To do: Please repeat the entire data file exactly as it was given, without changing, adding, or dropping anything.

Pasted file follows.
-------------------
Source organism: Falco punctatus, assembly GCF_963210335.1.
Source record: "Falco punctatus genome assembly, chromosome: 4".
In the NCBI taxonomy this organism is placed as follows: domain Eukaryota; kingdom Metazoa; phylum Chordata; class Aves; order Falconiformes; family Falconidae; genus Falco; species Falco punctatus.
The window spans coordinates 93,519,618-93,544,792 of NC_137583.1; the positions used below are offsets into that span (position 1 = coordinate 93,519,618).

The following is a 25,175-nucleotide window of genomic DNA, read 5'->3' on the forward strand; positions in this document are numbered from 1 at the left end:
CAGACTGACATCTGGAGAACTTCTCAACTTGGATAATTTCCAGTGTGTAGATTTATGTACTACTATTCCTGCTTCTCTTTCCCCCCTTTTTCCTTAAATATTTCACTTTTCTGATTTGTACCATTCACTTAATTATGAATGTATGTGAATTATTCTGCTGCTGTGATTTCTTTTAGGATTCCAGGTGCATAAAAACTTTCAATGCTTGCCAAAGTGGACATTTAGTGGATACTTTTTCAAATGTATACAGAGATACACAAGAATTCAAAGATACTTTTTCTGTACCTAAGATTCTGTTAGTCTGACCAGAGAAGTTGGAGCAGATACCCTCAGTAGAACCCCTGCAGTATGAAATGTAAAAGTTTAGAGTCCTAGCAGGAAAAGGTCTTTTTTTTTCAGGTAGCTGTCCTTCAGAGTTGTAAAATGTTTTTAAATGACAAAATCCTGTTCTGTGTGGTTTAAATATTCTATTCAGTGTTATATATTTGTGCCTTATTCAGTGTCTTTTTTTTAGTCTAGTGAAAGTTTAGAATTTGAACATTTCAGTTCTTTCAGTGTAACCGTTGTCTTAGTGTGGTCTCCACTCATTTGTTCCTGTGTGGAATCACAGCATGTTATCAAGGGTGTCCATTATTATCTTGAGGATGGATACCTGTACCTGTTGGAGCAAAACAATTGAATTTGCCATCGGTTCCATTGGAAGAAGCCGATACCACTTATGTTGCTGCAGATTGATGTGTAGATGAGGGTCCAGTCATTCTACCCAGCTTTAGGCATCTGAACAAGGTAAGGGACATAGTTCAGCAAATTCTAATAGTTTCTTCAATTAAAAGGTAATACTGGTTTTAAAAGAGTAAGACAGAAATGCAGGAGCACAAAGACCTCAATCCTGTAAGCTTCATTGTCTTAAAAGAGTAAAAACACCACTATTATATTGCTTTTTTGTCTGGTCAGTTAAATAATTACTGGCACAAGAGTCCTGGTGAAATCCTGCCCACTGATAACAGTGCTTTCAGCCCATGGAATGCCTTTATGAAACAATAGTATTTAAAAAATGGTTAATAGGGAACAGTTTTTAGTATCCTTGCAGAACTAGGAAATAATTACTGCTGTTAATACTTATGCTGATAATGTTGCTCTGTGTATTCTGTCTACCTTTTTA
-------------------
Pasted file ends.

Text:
Source organism: Falco punctatus, assembly GCF_963210335.1.
Source record: "Falco punctatus genome assembly, chromosome: 4".
In the NCBI taxonomy this organism is placed as follows: domain Eukaryota; kingdom Metazoa; phylum Chordata; class Aves; order Falconiformes; family Falconidae; genus Falco; species Falco punctatus.
The window spans coordinates 93,519,618-93,544,792 of NC_137583.1; the positions used below are offsets into that span (position 1 = coordinate 93,519,618).

The following is a 25,175-nucleotide window of genomic DNA, read 5'->3' on the forward strand; positions in this document are numbered from 1 at the left end:
CAGACTGACATCTGGAGAACTTCTCAACTTGGATAATTTCCAGTGTGTAGATTTATGTACTACTATTCCTGCTTCTCTTTCCCCCCTTTTTCCTTAAATATTTCACTTTTCTGATTTGTACCATTCACTTAATTATGAATGTATGTGAATTATTCTGCTGCTGTGATTTCTTTTAGGATTCCAGGTGCATAAAAACTTTCAATGCTTGCCAAAGTGGACATTTAGTGGATACTTTTTCAAATGTATACAGAGATACACAAGAATTCAAAGATACTTTTTCTGTACCTAAGATTCTGTTAGTCTGACCAGAGAAGTTGGAGCAGATACCCTCAGTAGAACCCCTGCAGTATGAAATGTAAAAGTTTAGAGTCCTAGCAGGAAAAGGTCTTTTTTTTTCAGGTAGCTGTCCTTCAGAGTTGTAAAATGTTTTTAAATGACAAAATCCTGTTCTGTGTGGTTTAAATATTCTATTCAGTGTTATATATTTGTGCCTTATTCAGTGTCTTTTTTTTAGTCTAGTGAAAGTTTAGAATTTGAACATTTCAGTTCTTTCAGTGTAACCGTTGTCTTAGTGTGGTCTCCACTCATTTGTTCCTGTGTGGAATCACAGCATGTTATCAAGGGTGTCCATTATTATCTTGAGGATGGATACCTGTACCTGTTGGAGCAAAACAATTGAATTTGCCATCGGTTCCATTGGAAGAAGCCGATACCACTTATGTTGCTGCAGATTGATGTGTAGATGAGGGTCCAGTCATTCTACCCAGCTTTAGGCATCTGAACAAGGTAAGGGACATAGTTCAGCAAATTCTAATAGTTTCTTCAATTAAAAGGTAATACTGGTTTTAAAAGAGTAAGACAGAAATGCAGGAGCACAAAGACCTCAATCCTGTAAGCTTCATTGTCTTAAAAGAGTAAAAACACCACTATTATATTGCTTTTTTGTCTGGTCAGTTAAATAATTACTGGCACAAGAGTCCTGGTGAAATCCTGCCCACTGATAACAGTGCTTTCAGCCCATGGAATGCCTTTATGAAACAATAGTATTTAAAAAATGGTTAATAGGGAACAGTTTTTAGTATCCTTGCAGAACTAGGAAATAATTACTGCTGTTAATACTTATGCTGATAATGTTGCTCTGTGTATTCTGTCTACCTTTTTA